You might see a rise in lateness or absences, or a general loss of productivity on the job. Identifying these signs early enough to do something about them doesn’t come easily to an industry as objective-driven and deadline-focused as construction. It is, however, absolutely essential in getting to grips with the problem.
While the safety and wellbeing of every single person involved in construction is the main concern here, there’s another point to keep in mind. Taking care of mental health issues in any industry is simply good business.
Every year, close to 70 million working days in construction are lost due to mental health issues. Figures from the National Building Specification estimate the cost of these sick days at between £70 billion to £100 billion per year. At a time when there simply aren’t enough boots on the ground, we’re pushing experienced workers out of the industry by failing to recognise and accommodate the crucial importance of mental health.
Compounding these issues is a looming skills shortage that the industry’s struggling to address. Experienced workers are bleeding out of construction, and the sector has a long way to go in making up the numbers. Increasing the appeal of construction careers and the diversity of the workforce are strong moves to make now – but at some point we need to deal decisively with the toll the job is taking on people’s lives.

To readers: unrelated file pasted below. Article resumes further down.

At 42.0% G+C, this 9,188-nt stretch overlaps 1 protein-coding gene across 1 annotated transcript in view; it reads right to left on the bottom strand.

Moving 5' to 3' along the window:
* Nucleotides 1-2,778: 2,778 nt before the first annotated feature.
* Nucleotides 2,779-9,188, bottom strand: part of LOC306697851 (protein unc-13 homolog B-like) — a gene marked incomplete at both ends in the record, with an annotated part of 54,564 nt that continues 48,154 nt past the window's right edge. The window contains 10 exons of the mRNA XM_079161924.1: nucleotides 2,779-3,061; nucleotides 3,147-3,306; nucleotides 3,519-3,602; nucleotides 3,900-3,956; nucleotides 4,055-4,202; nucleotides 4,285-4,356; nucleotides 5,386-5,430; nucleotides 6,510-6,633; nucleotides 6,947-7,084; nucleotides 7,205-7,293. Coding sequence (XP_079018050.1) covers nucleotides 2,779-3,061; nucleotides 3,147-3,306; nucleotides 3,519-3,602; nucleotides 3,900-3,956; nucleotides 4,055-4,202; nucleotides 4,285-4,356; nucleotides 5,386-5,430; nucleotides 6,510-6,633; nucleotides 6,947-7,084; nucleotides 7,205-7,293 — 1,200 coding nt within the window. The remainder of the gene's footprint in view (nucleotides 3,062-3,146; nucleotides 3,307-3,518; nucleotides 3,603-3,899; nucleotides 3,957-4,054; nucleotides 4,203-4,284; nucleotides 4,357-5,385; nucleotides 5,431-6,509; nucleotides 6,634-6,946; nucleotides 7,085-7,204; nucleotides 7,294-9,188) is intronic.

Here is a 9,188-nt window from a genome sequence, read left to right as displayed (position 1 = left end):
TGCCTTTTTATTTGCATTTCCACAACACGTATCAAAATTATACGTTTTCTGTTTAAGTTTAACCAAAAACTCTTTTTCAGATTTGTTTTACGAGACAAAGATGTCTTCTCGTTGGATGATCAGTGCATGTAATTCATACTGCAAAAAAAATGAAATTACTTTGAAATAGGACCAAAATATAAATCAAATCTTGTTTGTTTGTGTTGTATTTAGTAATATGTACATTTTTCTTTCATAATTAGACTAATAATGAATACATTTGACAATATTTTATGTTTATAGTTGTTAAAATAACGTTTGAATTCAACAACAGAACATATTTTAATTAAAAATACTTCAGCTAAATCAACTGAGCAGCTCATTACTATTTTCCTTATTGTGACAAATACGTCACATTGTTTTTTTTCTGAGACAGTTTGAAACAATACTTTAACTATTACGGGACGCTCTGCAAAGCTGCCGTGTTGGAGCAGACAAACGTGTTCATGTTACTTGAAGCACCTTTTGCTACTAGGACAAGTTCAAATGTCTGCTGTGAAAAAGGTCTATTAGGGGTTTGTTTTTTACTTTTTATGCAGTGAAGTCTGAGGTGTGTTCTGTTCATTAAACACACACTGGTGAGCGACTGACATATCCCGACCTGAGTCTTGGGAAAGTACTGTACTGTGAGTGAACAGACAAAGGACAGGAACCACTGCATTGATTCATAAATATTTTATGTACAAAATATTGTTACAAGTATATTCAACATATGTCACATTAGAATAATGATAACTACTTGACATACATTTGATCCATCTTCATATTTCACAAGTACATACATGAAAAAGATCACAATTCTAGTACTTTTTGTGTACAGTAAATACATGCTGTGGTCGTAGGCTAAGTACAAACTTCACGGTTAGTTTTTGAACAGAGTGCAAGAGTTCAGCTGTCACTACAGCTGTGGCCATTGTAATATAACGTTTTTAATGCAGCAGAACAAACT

CIOB president Charles Egbu has a clear, ambitious vision for the future of the UK construction industry.
Professor Egbu set out his 5-point plan in his inauguration speech in Edinburgh, which we were delighted to attend. The 5 key improvements he wanted to focus on improving in the construction industry, spelling the acronym PRIDE, were:
Professionalism – working in professional environments, delivering high quality work.
Respect – Treating each other fairly, recognising mental health, among other things.
Integrity – Acting with integrity with colleagues and clients.
Development – Continued learning and training. There is a constant talk of a skills shortage, the industry needs to appeal more to university leavers.
Equality – Woman make up just 12% of the construction workforce.
Construction is among the UK’s most ambitious, aggressively innovative sectors. Mr. Egbu’s presentation of his “PRIDE” roadmap is a clear call to action for the whole industry. By directing that world-class culture of innovation toward tackling mental health, we’re steering the building trade in a healthier, safer and more productive direction. That’s an ambition that RIFT is proud to support, an initiative we’re excited to sponsor and a vision we’re honoured to share.
Charles Egbu also stressed the importance of addressing concerns surrounding mental health within the construction sector.
Facts on this from Charles Egbu speech here: https://www.uel.ac.uk/news/2019/06/uel-professor-chosen-as-president-of-chartered-institute-of-building
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Across all industries, employers, workers and organisations are waking up to the impact mental health has on business. All told, figures from the Office for National Statistics show that around 141.5 million working days were lost to sickness in the UK in 2018. That’s almost 4.5 days for every worker in the country, up from 4.1 days the year before.